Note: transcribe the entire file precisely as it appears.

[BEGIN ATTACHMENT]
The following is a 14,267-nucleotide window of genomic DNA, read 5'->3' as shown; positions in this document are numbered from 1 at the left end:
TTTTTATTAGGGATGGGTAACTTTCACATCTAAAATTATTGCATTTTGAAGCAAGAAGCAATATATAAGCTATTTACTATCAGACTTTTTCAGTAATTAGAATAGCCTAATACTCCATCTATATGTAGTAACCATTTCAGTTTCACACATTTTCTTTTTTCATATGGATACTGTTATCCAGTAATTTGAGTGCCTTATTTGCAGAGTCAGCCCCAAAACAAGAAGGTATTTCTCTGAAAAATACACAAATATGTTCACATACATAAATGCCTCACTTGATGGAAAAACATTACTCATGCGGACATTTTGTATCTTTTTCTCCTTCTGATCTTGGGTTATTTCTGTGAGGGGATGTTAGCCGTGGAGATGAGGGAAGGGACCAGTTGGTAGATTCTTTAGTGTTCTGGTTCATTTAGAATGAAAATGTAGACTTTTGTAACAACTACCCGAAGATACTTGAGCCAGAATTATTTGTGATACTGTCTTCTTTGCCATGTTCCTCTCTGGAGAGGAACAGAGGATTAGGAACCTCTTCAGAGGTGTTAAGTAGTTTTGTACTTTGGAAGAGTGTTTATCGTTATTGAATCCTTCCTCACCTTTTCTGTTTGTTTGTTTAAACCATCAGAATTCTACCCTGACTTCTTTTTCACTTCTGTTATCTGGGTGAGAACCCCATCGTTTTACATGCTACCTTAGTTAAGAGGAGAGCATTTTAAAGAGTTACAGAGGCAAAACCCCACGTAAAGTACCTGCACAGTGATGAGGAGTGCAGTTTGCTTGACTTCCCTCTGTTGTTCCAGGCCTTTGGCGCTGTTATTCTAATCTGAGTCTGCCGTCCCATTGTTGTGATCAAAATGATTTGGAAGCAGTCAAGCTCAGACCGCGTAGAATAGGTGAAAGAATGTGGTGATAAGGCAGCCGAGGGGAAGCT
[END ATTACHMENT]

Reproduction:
The following is a 14,267-nucleotide window of genomic DNA, read 5'->3' as shown; positions in this document are numbered from 1 at the left end:
TTTTTATTAGGGATGGGTAACTTTCACATCTAAAATTATTGCATTTTGAAGCAAGAAGCAATATATAAGCTATTTACTATCAGACTTTTTCAGTAATTAGAATAGCCTAATACTCCATCTATATGTAGTAACCATTTCAGTTTCACACATTTTCTTTTTTCATATGGATACTGTTATCCAGTAATTTGAGTGCCTTATTTGCAGAGTCAGCCCCAAAACAAGAAGGTATTTCTCTGAAAAATACACAAATATGTTCACATACATAAATGCCTCACTTGATGGAAAAACATTACTCATGCGGACATTTTGTATCTTTTTCTCCTTCTGATCTTGGGTTATTTCTGTGAGGGGATGTTAGCCGTGGAGATGAGGGAAGGGACCAGTTGGTAGATTCTTTAGTGTTCTGGTTCATTTAGAATGAAAATGTAGACTTTTGTAACAACTACCCGAAGATACTTGAGCCAGAATTATTTGTGATACTGTCTTCTTTGCCATGTTCCTCTCTGGAGAGGAACAGAGGATTAGGAACCTCTTCAGAGGTGTTAAGTAGTTTTGTACTTTGGAAGAGTGTTTATCGTTATTGAATCCTTCCTCACCTTTTCTGTTTGTTTGTTTAAACCATCAGAATTCTACCCTGACTTCTTTTTCACTTCTGTTATCTGGGTGAGAACCCCATCGTTTTACATGCTACCTTAGTTAAGAGGAGAGCATTTTAAAGAGTTACAGAGGCAAAACCCCACGTAAAGTACCTGCACAGTGATGAGGAGTGCAGTTTGCTTGACTTCCCTCTGTTGTTCCAGGCCTTTGGCGCTGTTATTCTAATCTGAGTCTGCCGTCCCATTGTTGTGATCAAAATGATTTGGAAGCAGTCAAGCTCAGACCGCGTAGAATAGGTGAAAGAATGTGGTGATAAGGCAGCCGAGGGGAAGCT